People use the words “goals” and “targets” interchangeably, but they’re actually different, and the understanding of that difference allows us to achieve more. When we’re intentional about the process of setting goals and targets, the likelihood of achieving them increases; it’s like Kirk always says, “Specific is terrific, but vague is the plague,” so get some direction by putting words to your vision. If you don’t specify where you want to be, you’re going to end up completely off-track of where you truly want to be. To get started on your pursuit of meaningful goals and targets, you must take the following actions:
- Define Your Goals
A goal is a specific statement that moves you closer to a larger future outcome. Your outcomes are intangible, emotional ideas that you can envision, but to make them more tangible, you need goals. You need to state precisely what actions and tangible results need to happen in order to make each outcome a reality, as well as think about the reason behind the goal. Your goals must have a purpose, so think about your Why: why do you want to achieve this goal? If you can’t come up with some strong reasons, it needs to go. It’s important to understand that goals can take a quarter, a year, or even beyond a year to fully accomplish, so set them accordingly.
- Set Your Targets
A target, however, is the hard data; the black and white numerical evidence of what needs to happen if your goals are to be met, think KPIs when you think targets. Targets take the subjectivity out of everything, removing the emotion and constantly letting you know whether or not you’re on track to achieve your goals.
- Keep Them S.M.A.R.T.
You want to set yourself up for success when it comes to your goals and targets, and the secret to doing so is making sure they’re S.M.A.R.T.:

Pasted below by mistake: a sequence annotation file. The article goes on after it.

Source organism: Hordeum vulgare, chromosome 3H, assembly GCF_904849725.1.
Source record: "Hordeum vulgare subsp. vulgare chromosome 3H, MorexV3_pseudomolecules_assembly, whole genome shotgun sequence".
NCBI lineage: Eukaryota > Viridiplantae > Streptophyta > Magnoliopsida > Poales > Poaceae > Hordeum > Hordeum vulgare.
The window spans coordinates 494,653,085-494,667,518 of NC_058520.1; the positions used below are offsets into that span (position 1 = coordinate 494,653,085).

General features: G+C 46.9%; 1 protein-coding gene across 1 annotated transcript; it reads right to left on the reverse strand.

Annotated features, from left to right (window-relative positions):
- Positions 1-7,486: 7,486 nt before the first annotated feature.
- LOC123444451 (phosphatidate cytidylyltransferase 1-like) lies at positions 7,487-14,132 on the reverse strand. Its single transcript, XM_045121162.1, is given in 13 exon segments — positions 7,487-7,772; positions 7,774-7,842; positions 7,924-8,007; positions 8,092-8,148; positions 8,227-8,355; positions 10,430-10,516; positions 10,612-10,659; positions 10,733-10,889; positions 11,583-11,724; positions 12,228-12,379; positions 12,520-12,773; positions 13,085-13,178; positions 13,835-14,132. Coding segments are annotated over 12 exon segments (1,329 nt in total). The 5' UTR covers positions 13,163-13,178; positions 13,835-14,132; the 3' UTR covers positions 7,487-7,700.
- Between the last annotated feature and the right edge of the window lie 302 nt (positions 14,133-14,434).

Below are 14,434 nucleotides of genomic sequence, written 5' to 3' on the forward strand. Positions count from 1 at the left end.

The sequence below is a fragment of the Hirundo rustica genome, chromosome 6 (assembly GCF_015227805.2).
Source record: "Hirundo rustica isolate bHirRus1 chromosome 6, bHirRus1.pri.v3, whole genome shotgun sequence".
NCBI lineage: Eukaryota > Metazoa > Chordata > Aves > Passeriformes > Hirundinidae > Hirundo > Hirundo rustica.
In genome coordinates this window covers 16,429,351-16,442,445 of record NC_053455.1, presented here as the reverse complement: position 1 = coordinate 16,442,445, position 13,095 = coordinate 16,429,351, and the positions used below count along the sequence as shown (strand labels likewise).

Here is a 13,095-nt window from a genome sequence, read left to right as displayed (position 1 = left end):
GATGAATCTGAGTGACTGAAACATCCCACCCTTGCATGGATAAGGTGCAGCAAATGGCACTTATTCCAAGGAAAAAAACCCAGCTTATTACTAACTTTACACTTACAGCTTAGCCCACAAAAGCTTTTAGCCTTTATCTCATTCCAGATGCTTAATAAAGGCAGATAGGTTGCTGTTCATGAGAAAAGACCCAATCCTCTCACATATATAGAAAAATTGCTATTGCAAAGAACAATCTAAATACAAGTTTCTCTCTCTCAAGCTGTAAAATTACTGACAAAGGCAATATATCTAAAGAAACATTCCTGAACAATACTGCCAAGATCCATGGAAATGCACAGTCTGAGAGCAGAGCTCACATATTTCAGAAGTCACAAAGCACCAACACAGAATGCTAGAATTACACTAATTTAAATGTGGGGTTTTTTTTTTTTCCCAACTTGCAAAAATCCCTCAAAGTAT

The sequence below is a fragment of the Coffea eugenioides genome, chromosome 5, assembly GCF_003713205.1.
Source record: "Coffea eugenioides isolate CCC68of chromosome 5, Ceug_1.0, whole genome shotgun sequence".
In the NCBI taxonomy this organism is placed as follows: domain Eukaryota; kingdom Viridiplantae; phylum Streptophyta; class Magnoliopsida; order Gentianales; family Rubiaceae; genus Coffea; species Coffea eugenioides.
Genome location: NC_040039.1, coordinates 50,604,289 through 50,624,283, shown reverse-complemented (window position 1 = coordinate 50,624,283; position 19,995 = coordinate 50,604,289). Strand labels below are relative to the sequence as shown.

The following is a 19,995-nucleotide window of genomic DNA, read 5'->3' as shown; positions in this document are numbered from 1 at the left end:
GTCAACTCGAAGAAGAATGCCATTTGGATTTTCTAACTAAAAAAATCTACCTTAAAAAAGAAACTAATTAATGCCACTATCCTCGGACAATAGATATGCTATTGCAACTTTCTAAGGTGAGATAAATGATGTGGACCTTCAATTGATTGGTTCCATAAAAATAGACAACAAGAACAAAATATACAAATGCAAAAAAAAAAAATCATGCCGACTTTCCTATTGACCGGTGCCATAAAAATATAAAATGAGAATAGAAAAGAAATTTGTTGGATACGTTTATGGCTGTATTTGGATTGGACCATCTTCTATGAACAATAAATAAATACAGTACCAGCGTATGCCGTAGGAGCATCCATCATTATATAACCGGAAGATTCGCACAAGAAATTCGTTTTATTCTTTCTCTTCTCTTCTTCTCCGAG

- Specific. To make your goals and targets specific, you have to define what exactly it is that you want to do. Give yourself clear criteria that lets you define your success instead of being vague—for example, instead of aiming to be a better runner, aim to run a half-marathon in less than two hours.
- Measurable. Establish how, exactly, you’re going to track your progress for the associated target.
- Attainable. Think about the goals and targets you’ve established—are they realistic for you and your practice? Do you have what you need to make them possible?
- Relevant. Making relevant goals means going back to your WHY and making sure that your goals matter to you—you have to understand why you’re setting these goals.
- Time-bound. The final component you want your goals and targets to have is a timeframe. When will you have them completed? These goals and targets will require your attention, so think about the aspects of your life you need to remove or modify in order to focus on the goals.
When you set S.M.A.R.T. goals and targets, they’ll be totally achievable.
When you get clarity around the difference between goals and targets, you will be set up for greater success. That clarity provides you and your team with better direction when it comes to reaching your successful outcomes and ultimately having a better practice and a better life! targets.
Remember, you don’t need to attempt this on your own. The worst person to talk to about setting targets and goals is yourself, so reach out and schedule a call with ACT. Take things to the next level by joining us at our events: sign up for the To The Top Study Club meeting on October 27, where you’ll learn how to plan strategically like a master, and take part in The Best Practices Seminar from November 16-17 and learn the secrets to building a Better Practice and a Better Life!
Having aligned leadership is critical when it comes to running a successful practice, but how are alignment and agreement different? Tune in next time and let Lead Practice Coach Adriana Booth share “Why Consensus is Horrible!”
Heather Crockett is a Lead Practice Coach at ACT Dental